AD-ttorneys@law – June 2021 #1

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Will COPPA Enter Its Surly Teenage Years as CTOPPA?

Bipartisan bill aims to beef up everyone’s favorite kiddie privacy law

Data-luge

It’s now a truism of our collective pandemic experience that the mass adoption of online services, especially streaming videos and games, has put a strain on … well … everything – bandwidth, the relationship between your three children and their one iPad, every teacher in the universe … to name a few.

Let’s add to the list the country’s communications regulatory apparatus. Think Section 230 and the endless debates about whether to reform it or chuck it out altogether. Add to that the Children’s Online Privacy Protection Act (COPPA), which, as children flooded online to distract themselves from another day stuck inside with their parents, was presumed as inadequate.

Prelude to an Abyss

Complaints about COPPA certainly existed before the pandemic struck. Back in 2019 – when there was no novel coronavirus, remember? – bipartisan chums Sens. Ed Markey (D-Mass.) and Josh Hawley (R-Mo.) introduced legislation to improve the act. With “increased tracking of children and teens online and the collection [of] their personal data,” the authors most notably sought to eliminate the collection of personal and location information “from anyone under 13 without parental consent, and from anyone 13 to 15 years old without the user’s consent.”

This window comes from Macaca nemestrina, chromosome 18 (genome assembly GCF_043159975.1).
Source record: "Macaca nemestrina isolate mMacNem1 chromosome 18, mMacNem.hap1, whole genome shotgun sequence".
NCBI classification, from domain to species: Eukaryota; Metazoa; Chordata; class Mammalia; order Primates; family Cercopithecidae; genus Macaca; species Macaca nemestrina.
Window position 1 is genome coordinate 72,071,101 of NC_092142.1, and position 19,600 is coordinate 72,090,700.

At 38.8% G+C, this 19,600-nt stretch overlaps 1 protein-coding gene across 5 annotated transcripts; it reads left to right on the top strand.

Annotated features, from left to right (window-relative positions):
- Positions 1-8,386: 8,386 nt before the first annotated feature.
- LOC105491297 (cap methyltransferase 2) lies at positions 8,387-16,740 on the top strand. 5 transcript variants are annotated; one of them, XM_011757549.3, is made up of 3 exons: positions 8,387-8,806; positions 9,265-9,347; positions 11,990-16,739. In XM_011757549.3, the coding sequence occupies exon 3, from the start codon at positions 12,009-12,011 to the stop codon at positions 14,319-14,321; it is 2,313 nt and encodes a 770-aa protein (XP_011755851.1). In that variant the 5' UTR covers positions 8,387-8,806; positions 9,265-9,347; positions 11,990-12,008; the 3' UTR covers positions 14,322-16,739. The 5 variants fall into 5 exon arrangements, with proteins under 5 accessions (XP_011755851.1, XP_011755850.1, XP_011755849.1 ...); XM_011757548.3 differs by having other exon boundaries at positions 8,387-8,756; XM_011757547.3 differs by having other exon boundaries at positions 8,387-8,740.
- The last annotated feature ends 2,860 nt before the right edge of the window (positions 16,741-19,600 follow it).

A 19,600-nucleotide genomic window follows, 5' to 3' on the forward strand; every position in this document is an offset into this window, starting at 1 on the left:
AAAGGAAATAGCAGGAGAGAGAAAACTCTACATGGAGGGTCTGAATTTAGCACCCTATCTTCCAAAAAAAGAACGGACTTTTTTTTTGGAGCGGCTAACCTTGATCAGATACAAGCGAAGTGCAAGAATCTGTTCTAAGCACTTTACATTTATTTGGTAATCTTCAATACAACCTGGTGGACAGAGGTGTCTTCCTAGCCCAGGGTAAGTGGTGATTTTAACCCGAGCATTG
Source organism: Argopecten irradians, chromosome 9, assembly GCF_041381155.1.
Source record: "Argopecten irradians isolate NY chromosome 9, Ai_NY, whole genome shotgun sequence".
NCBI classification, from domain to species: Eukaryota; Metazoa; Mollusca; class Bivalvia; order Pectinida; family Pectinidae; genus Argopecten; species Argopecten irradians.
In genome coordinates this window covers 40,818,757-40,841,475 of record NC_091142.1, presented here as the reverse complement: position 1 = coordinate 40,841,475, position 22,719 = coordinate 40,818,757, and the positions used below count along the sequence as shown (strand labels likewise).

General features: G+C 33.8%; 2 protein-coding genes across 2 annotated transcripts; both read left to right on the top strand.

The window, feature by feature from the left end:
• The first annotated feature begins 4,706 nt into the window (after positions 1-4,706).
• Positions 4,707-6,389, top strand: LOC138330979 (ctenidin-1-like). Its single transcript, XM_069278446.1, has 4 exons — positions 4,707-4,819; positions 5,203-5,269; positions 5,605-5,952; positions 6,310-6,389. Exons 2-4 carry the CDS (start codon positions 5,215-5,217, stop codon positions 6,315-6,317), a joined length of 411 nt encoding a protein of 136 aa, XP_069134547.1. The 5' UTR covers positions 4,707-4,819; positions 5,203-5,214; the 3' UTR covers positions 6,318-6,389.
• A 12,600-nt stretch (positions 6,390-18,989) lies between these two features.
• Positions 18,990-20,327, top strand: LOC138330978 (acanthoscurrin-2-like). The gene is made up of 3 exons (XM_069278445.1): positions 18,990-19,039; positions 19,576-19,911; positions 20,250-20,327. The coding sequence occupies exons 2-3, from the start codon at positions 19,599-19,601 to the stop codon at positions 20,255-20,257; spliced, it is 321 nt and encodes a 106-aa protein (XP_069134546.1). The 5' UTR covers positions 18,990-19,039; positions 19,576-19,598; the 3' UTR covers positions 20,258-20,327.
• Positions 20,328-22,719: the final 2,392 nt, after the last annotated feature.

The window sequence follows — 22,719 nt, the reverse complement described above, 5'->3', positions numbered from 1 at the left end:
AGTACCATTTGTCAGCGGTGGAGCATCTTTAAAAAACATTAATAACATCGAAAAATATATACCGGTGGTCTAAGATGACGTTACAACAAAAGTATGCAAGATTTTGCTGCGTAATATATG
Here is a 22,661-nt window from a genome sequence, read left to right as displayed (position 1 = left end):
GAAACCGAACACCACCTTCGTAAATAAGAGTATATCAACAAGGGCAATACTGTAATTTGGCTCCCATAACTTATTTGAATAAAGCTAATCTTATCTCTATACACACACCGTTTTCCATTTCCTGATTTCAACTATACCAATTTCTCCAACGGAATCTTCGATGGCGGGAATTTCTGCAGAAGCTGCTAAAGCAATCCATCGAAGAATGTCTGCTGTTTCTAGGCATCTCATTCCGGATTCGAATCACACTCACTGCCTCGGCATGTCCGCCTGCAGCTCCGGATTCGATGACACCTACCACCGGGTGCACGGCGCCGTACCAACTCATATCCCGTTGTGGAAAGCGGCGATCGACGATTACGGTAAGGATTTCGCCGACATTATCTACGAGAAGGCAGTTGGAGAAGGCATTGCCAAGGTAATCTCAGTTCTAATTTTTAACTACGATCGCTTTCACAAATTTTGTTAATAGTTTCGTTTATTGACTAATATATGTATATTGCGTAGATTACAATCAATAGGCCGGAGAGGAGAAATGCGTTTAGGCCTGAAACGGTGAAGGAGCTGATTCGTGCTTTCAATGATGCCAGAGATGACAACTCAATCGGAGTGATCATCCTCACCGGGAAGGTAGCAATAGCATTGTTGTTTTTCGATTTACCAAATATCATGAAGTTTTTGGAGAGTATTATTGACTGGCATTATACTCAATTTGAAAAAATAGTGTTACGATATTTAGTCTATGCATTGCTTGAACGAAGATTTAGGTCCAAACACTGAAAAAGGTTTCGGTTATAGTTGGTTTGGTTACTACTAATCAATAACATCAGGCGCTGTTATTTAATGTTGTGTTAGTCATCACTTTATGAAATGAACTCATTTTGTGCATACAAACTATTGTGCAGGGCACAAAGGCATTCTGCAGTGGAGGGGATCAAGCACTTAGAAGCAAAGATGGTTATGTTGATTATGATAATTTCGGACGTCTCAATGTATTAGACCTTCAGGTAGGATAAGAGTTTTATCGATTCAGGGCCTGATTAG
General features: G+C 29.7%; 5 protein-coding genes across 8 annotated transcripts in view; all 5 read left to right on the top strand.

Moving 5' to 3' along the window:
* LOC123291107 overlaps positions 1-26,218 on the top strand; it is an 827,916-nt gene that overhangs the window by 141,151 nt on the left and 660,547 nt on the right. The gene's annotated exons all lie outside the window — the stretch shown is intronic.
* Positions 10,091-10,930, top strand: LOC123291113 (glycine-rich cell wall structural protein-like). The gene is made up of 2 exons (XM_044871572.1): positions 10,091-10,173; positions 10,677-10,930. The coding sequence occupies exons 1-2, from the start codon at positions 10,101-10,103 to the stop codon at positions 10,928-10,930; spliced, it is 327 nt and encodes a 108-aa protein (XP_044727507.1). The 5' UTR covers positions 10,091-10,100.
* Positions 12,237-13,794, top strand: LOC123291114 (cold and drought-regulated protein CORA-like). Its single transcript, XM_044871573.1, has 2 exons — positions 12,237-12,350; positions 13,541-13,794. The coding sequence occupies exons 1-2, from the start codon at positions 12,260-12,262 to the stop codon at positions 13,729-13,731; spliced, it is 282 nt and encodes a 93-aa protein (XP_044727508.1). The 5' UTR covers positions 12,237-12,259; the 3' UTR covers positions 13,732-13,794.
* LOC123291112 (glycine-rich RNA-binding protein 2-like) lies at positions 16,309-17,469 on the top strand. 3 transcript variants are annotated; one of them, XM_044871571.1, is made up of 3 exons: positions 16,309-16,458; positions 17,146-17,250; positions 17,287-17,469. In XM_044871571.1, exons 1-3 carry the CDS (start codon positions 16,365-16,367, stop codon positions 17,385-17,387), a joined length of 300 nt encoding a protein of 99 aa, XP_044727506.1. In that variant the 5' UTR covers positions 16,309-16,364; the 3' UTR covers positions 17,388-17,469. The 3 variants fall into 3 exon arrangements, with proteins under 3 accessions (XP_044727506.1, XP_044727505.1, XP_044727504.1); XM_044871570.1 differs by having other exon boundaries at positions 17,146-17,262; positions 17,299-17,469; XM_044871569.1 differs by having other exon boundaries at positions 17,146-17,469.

They also aimed to ban targeted ads aimed at kids, to ease the strict “actual knowledge” standard for violations into a “constructive knowledge” standard (making it easier to pursue actions against possible violators), and to require companies to “explain the types of personal information collected, how that information is used and disclosed, and the policies for collection of personal information.”

The legislation earned high marks from several public interest groups, including the Campaign for Commercial-Free Children and the Center for Digital Democracy. But the legislation didn’t go anywhere.

The Takeaway

According to Markey’s press release of May 11, “skyrocketing” levels of technological engagement among kids prompted him and new co-sponsor Sen. Bill Cassidy (R-La.) to introduce a very similar proposal.

(Whither Hawley this go-round? This is pure speculation, of course, but consider that this legislation is a bipartisan effort. Cassidy voted to impeach former President Trump and Hawley, well, didn’t, to put it mildly. What a difference a year makes.)

There’s a new name this time — the unimaginative Children and Teens’ Online Privacy Protection Act (CTOPPA). (We would have preferred that Markey and Cassidy might preserve the cozy domesticity of COPPA, but you can’t win them all, can you?)

The proposal matches the previous bill point for point, with the addition of a few more provisions, including a “Digital Marketing Bill of Rights for Teens” to limit “the collection of personal information of teens,” an “eraser button” (?) for parents and kids permitting users “to eliminate personal information from a child or teen when technologically feasible,” and the establishment of a Youth Marketing and Privacy Division at the Federal Trade Commission.